Addiction Policy Forum Blog

7 min read

Alcohol use disorders are complex, but new research should improve practice

By Mark Gold, MD on November 14, 2019

 

Alcohol use disorders (AUDs) are one of the most common and least-treated health conditions in the world. Some AUDs decline in severity or even get better without treatment.1 AUDs often accompany depression, anxiety, fears and phobias, sleep disorders, liver problems, and other diseases. They may be caused by shared genes underlying other psychiatric conditions, especially depression.2 And while there’s a strong genetic component in many AUD cases, there are a host of contributing factors, from cultural and regulatory environments to psychological disposition to brain circuitry and anxiety, that can play important roles in the development of the condition—or, at least, that can play anything from a substantial role to a very limited one. It all depends. 

As any patient, involved health care practitioner, and/or expert would be quick to point out, AUD is a highly complicated condition, sometimes frustratingly so. According to the National Institute on Alcohol Abuse and Alcoholism (NIAAA), 6.2 percent of adults over 18 in the U.S. have an AUD, including over 9 million men and 5 million women.3 These numbers can be difficult to gauge in part because of the condition’s complexity—if we had a blood test that a physician could perform or a throat culture that could be sent to the lab, it would establish a diagnosis to everyone’s satisfaction. AUD is the most prevalent substance use disorder in the world, and from a public health perspective, it’s important not to let the complexity of AUD get in the way of sound policies and treatment practices. A comprehensive seminar recently published in The Lancet offered an updated discussion of the state of research on AUD, covering diagnosis, treatment, epidemiology, risk factors, environmental issues, and other considerations, as a guide to what we’ve learned about the condition.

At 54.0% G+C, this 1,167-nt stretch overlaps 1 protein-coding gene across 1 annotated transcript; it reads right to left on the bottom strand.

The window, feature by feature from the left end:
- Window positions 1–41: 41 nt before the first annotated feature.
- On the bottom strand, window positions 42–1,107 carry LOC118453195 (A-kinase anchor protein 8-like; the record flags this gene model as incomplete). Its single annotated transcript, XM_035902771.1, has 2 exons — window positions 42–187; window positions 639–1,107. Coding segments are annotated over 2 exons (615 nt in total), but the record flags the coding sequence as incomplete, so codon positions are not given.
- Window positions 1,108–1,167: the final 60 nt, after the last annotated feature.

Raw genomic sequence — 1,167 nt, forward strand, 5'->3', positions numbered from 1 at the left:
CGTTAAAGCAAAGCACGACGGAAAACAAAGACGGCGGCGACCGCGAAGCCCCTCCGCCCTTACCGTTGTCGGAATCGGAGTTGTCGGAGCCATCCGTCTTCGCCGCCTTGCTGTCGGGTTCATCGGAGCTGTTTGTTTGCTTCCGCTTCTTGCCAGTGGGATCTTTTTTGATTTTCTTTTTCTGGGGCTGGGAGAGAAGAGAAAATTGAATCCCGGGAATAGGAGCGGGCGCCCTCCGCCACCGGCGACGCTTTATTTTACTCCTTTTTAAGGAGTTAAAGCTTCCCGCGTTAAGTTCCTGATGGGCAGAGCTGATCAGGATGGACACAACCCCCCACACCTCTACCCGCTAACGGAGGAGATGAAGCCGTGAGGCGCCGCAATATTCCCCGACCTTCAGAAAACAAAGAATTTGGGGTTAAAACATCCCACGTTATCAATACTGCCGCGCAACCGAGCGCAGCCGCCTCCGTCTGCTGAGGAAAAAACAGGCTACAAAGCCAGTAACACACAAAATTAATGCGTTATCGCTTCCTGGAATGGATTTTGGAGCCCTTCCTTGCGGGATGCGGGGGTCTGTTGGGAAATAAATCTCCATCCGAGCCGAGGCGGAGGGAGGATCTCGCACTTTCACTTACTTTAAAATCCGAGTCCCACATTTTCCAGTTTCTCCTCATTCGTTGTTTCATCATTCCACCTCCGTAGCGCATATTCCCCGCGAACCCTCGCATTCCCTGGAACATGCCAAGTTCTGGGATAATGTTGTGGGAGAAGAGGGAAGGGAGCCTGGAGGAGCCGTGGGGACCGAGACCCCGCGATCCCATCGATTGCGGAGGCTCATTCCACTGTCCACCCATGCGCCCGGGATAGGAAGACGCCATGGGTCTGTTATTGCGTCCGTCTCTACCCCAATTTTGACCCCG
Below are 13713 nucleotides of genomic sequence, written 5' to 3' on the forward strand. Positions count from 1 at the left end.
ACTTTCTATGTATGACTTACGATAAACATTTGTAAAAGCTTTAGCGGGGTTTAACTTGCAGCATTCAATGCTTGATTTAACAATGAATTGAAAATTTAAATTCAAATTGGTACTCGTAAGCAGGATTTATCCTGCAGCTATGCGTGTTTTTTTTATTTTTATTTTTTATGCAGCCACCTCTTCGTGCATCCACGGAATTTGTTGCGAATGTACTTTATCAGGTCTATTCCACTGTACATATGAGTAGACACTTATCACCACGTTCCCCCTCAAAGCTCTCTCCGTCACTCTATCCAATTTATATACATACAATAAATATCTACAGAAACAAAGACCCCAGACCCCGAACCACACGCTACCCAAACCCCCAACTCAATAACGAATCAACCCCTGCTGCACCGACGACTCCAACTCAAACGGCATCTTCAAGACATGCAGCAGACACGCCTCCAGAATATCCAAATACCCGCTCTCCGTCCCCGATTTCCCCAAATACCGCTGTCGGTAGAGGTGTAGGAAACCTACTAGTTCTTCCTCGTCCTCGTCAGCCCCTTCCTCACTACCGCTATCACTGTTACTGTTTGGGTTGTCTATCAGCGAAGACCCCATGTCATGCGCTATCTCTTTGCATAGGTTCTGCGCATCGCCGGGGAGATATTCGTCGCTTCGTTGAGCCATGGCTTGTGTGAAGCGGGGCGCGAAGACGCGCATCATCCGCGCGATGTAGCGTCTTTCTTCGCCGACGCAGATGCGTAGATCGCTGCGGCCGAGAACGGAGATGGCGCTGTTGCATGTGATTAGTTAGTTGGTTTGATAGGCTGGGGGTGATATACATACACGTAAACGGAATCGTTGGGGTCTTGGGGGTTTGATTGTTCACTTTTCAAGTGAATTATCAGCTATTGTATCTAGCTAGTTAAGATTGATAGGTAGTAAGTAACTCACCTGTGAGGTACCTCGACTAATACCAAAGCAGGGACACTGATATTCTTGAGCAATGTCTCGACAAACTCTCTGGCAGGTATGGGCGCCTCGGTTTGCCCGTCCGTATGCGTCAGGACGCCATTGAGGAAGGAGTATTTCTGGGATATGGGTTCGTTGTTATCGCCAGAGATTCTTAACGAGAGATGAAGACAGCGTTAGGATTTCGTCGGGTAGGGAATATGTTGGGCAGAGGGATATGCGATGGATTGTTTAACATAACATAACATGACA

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4 min read

Alcohol can increase your risk of developing cancer - even with moderate consumption

By Mark Gold, MD on August 15, 2019

Cancer is a serious public health risk, and approximately 7 million deaths per year around the world are attributed to smoking each year. In recent decades we have come to better understand the link between smoking and cancer; 22% of all cancers are linked to a person’s smoking and 70% of people globally now understand that link, up from just 40% in 1966. This relationship has often clouded a discussion of cancer risks. But as far as we have come in understanding how smoking, genetics, and even stress affect our chances of developing life-threatening cancers, we still understand very little about the relationship between alcohol and cancer. Only 13% of adults surveyed in the UK believe that cancer is a health risk of drinking alcohol, despite research linking it directly to multiple different forms of cancer that affect both men and women. Smoking and drinking both have second-hand effects to consider as well - 40,000 deaths each year attributed to non-smokers exposed to smoke. Alcohol and its effects on drivers is also significant, as auto and motorcycle traffic injuries are the ninth cause of death across all age groups, globally, and many are alcohol and/or drug-related. Despite a decrease in driving under the influence of alcohol prevalence over the past decades, DUIA prevalence still remains very high in the United States.1